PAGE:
Till that armour, which was hers, she did command,
And because twas in haste she took the armour,
She dragged gear owned by others to the ground.
The Syrian king, offended, in his anger,
With a glance, summoned the guards around,
To avenge this misdeed by the warrior;
(A clash of weapons instantly did sound),
Forgetting that but a short day before,
He’d caused another brave knight wounds full sore.
No less glad than a child, in spring, playing,
Midst the flowers’ yellow, blue, red elegance;
Nor less willing than a maid obeying
A summons to the concert, or the dance,
Was she, midst true knights, engaged in slaying,
Midst the clatter, and clash, of sword and lance,
Where blood is shed, and cruel death draws near;
One, strong beyond belief, and free of fear.
She spurred her steed, charged, impetuously,
With lowered lance against that foolish crew,
Piercing some chest or neck, most shrewdly,
And hurling to the ground more than a few;
Then with the sword-blade pressed others nearly,
And broke one head, and sliced another through;
Or smote a knight, and struck him in the flank,
As, lacking arm or leg, his neighbour sank.
Canto XVIII: 114-118: Grifone and Aquilante battle the newcomers
Nearby, Sansonetto and Astolfo,
Clad, like her, in their brave suits of armour,
(Intended for a different battle though)
Viewing the fight, did their visors lower,
And then their lances, and prepared to mow
A path through the hostile crowd before her;
Their sharp swords they unsheathed, and brought in play,
And swiftly, through the crowd, they carved a way.
The knights who’d come there from many a land,
That they might play their part in the tourney,
Seeing the turmoil rise, on every hand,
And pleasure turning to hostility
(Not knowing the reason, you understand,
For the fight, nor why the host were angry,
Nor why the monarch should seem offended)
In doubt and stupefaction were suspended.
Some chose to be with royalty allied,
Though they’d come to repent of it later;
Others, inclined to join neither side,
That of the natives, or of the stranger,
Sought to depart; while others did abide,
Reins warily in hand, seeming wiser,
To view the outcome; while Aquilante
Flew to exact vengeance, with Grifone.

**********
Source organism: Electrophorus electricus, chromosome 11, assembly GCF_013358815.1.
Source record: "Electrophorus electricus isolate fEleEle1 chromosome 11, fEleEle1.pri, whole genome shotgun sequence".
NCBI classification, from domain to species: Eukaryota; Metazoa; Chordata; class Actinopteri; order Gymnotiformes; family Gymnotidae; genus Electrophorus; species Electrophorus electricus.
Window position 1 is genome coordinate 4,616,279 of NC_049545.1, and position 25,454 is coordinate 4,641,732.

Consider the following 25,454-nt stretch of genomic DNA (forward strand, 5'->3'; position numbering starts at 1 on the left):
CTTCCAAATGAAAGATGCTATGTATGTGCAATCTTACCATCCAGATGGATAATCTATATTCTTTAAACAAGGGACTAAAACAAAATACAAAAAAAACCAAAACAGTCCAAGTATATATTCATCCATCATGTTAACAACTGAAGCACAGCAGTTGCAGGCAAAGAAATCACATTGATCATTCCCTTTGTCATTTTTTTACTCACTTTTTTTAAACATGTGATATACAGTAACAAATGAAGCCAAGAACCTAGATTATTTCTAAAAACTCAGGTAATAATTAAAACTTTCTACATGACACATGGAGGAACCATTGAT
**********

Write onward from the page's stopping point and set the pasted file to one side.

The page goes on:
Seeing the monarch’s eyes red with fury,
And learning of the reason for the fight,
From those who were about him, Grifone,
Thought it presented just as great a slight
To himself as to the king, an injury
That he needs counter with all his might,
And so, he and his brother did advance
And sought true vengeance with sword and lance.
Yet Astolfo spurred on Rabicano,
And encountered the brothers as they came,
His enchanted golden lance aimed at the foe,
Which had such power within it, that same,
That, at a touch, twould lay all-comers low.
To Grifone the weapon first laid claim,
Then Aquilante, who with shield in hand,
Barely struck, tumbled straightway to the sand.
Canto XVIII: 119-124: The warriors on both sides recognise each other
Meanwhile men of prowess and of might,
Fell before the lance of Sansonetto.
As the crowd fled from the square at the sight,
The king raged at the triumph of the foe.
Marfisa now possessing, as of right,
Her former armour, with the new also,
Seeing the soldiers, and the crowd fleeing,
Set out, as conqueror, for her lodging.
Likewise, Astolfo and Sansonetto
Were swift to follow her towards the gate,
(The fleeing throng, parting, so they might go);
The trio halted there, to contemplate
The victory, while the brothers, in their woe
At having been unseated, cursed their fate,
And heads bowed low in shame, dared not appear
Before the king, whose anger both did fear.
They seized the reins, and mounted, rather;
Then turned their steeds towards the enemy.
The king, with many a man, followed after,
Invoking death and vengeance, furiously.
The foolish crowd cried ‘On, on!’ with fervour,
Then stood, afar off, watching avidly.
Grifone now approached the drawbridge, where
The bold trio faced the advancing pair.
As he drew near, Astolfo recognised
Oliviero’s son, who, as he came,
Bore the arms he’d worn the day he’d devised
Orrilo’s death; his armour, steed, the same.
While he’d failed to note, he now realised,
Astolfo, in the square, to his great shame,
But knew him now; he greeted him warmly,
Then asked who his companions might be,
And why one of them had seized the armour,
And had shown the king scant reverence, thereby.
Grifone named the one, then the other,
But as to the armour he gave swift reply:
That he had no knowledge of the matter,
(In that, more ignorant than you and I)
But, as they’d come with the warrior-maid,
Sansonetto and he had lent their aid.
Meanwhile, as the two of them were talking,
Came Aquilante, who knew Astolfo,
And drawing near, on hearing them speaking,
Quenched that anger best reserved for the foe.
And then came a host of those belonging
To the number despatched by Norandino,
That, seeing them in conference, stood by,
Listening in silence, to who, what, and why.
Canto XVIII: 125-128: Marfisa explains the provenance of the armour
Yet, on hearing that Marfisa was there,
Known throughout the world for her bravery,
A guard turned back, to make the king aware
That if he would not lose his court, wholly,
He should swift withdraw from that affair,
Out the hands of Death, and Tisiphone;
For no thief, in the square, but Marfisa
Had seized upon, and removed the armour.
When Norandino heard that dreaded name,
For throughout the Levant she was feared,
(The hair bristled on men’s heads at that same,
Though she seldom in the kingdom appeared)
Knowing, where’er she went, ill often came,
Saw that he must act, ere disaster neared,
And ordered the guards, whose former ire
Had been replaced by fear, to swift retire.
For their part, the brothers, with Astolfo,
And Sansonetto, pleaded with Marfisa,